Allotment Portraits

Aerial View of the Allotments

Below are the stories of a few allotment tenants and their relationship with their allotments.  If you'd like to tell your own allotment story, please email it to the website manager, don't forget to include at least one picture.

Beds & Broad Beans


I am lucky to have a half allotment at the Sunhill site in Topsham, looking down over the Clyst valley.  I have six beds along the allotment, across the slope to avoid the soil washing away. One bed is for perennials, and I use a simple rotation for annual crops on the rest.

I take a no-dig approach, disturbing the soil as little as possible and not compacting the soil by treading on it. This allows the soil structure and organisms to develop, and encourages retention of carbon in the soil. The soil has noticeably improved since I have had the allotment, and it is now quite quick and easy to clear weeds and prepare beds for the next crop.

As I aim to avoid harm to others, I do not use either chemicals or products taken from animals (including manure) - a well-established approach known as veganic or vegan organic growing.

When I took on the allotment I made a pair of compost bins, consisting of stacked-up square wooden frames. As compost develops and sinks in one bin, I can transfer the top frames to other bin as that one is filled.  When I can get it seaweed is a great compost activator, speeding the breakdown of plant materials. Once the compost is ready, I can remove frames so that it is easy to dig it out. I use the compost as a mulch on the bed surfaces, for worms to take into the soil.

I try to keep the soil covered as much as possible, to protect its structure and stop nutrients being washed away. Apart from my own compost and the council compost sold by TAGS, I use a variety of green manures between crops and on empty beds over winter.  I find phacelia usually grows well, and has lovely mauve flowers that attract lots of insects. Tares gives ground cover over winter if sown in early autumn, and if I have spare broad bean seeds I sow extra - both will fix nitrogen. Crimson clover has lovely flowers that feed insects, and again it fixes nitrogen - I sometimes grow it between my brassicas.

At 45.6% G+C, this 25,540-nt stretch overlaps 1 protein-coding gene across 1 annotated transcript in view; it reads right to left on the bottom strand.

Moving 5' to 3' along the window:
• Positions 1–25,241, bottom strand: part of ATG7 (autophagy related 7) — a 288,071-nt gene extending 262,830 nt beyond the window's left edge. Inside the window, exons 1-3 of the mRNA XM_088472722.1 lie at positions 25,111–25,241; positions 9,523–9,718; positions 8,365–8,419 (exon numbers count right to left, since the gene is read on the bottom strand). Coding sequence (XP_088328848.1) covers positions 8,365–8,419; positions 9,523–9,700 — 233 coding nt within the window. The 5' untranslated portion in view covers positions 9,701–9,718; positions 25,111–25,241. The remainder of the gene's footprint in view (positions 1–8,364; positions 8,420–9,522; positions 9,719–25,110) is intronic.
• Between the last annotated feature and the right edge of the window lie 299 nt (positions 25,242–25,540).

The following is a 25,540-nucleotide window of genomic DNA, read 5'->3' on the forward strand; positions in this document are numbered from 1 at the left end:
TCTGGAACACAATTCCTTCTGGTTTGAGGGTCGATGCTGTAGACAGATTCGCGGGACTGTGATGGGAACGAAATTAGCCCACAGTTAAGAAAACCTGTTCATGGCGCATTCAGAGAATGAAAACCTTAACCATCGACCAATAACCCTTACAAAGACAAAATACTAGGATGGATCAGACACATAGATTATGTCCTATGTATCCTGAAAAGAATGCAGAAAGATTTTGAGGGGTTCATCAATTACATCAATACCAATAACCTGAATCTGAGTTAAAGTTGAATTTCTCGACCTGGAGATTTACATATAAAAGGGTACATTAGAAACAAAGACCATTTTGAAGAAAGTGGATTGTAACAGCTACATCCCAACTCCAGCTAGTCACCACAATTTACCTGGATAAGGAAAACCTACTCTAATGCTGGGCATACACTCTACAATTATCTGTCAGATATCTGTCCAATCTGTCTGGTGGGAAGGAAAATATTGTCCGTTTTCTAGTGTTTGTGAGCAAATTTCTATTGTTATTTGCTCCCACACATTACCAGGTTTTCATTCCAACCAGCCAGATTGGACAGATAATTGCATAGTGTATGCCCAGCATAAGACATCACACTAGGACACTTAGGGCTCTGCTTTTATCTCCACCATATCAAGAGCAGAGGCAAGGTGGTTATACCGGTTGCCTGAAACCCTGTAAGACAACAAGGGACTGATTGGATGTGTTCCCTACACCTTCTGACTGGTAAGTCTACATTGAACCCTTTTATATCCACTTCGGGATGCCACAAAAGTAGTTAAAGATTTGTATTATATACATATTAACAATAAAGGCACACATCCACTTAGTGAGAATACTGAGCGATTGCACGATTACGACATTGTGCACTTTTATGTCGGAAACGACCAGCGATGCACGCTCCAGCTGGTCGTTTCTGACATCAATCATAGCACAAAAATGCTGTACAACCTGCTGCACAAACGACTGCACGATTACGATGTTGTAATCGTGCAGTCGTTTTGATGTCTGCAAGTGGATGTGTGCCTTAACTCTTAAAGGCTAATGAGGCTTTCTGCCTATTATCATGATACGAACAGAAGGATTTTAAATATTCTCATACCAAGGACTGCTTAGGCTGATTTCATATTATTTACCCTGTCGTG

Within reason I don't mind sharing some of my crops with the local wildlife - like me they are just trying to survive and to feed themselves and their families. If they are wanting the entire crop, rather than killing some of them I try to use deterrent methods.  To keep pigeons and cabbage white butterflies off my brassicas I build temporary cages from wooden frames covered with netting. These are quite easy to open for picking, and I've had no trouble from birds or caterpillars since using them.  To keep slugs from vulnerable seedlings, I put round them a small collar cut from plastic waste pipe with a band of stick-on copper tape. These usually keep slugs and snails away until the plants get going and can look after themselves.  My globe artichoke heads were being covered with green aphids, so I now put a band of tree grease round their stems. This stops ants coming up the stems to "farm" and protect the aphids, and I now get very few of them on the heads.  I tie orange cord to stakes around my broad beans - apart from supporting them, this deters pigeons who don't like going behind the cord where they don't have a clear flight exit.

Along with the regular vegetables, I like to try a few less common ones from time to time. One real success is sea beet, which is grown as a perennial and produces spinach-like leaves. We enjoy these better in meals than the chards; I don't need to sow new seeds each year; and the plants keep going through the winter to provide welcome fresh crops in the spring.  I really like my buffalo currant bush, which has lovely yellow flowers with a cinnamon-like scent, and beautiful red leaves in the autumn. The fruit are a bit like thick-skinned blackcurrants and not very exciting, but I like to keep the bush as it is so attractive.  Recently I managed to get a small perennial kale plant, the Taunton Deane variety. These are supposed to grow very large (up to 2 metres tall), so I have hopes for that doing well.

For the past couple of years I have been growing some oca, a plant from the Andes which has small tubers in a variety of colours. The plants are interesting and attractive - the tubers have a lemony taste, and can be eaten raw or cooked. We're not very keen on them though, so I might find something else to take their place!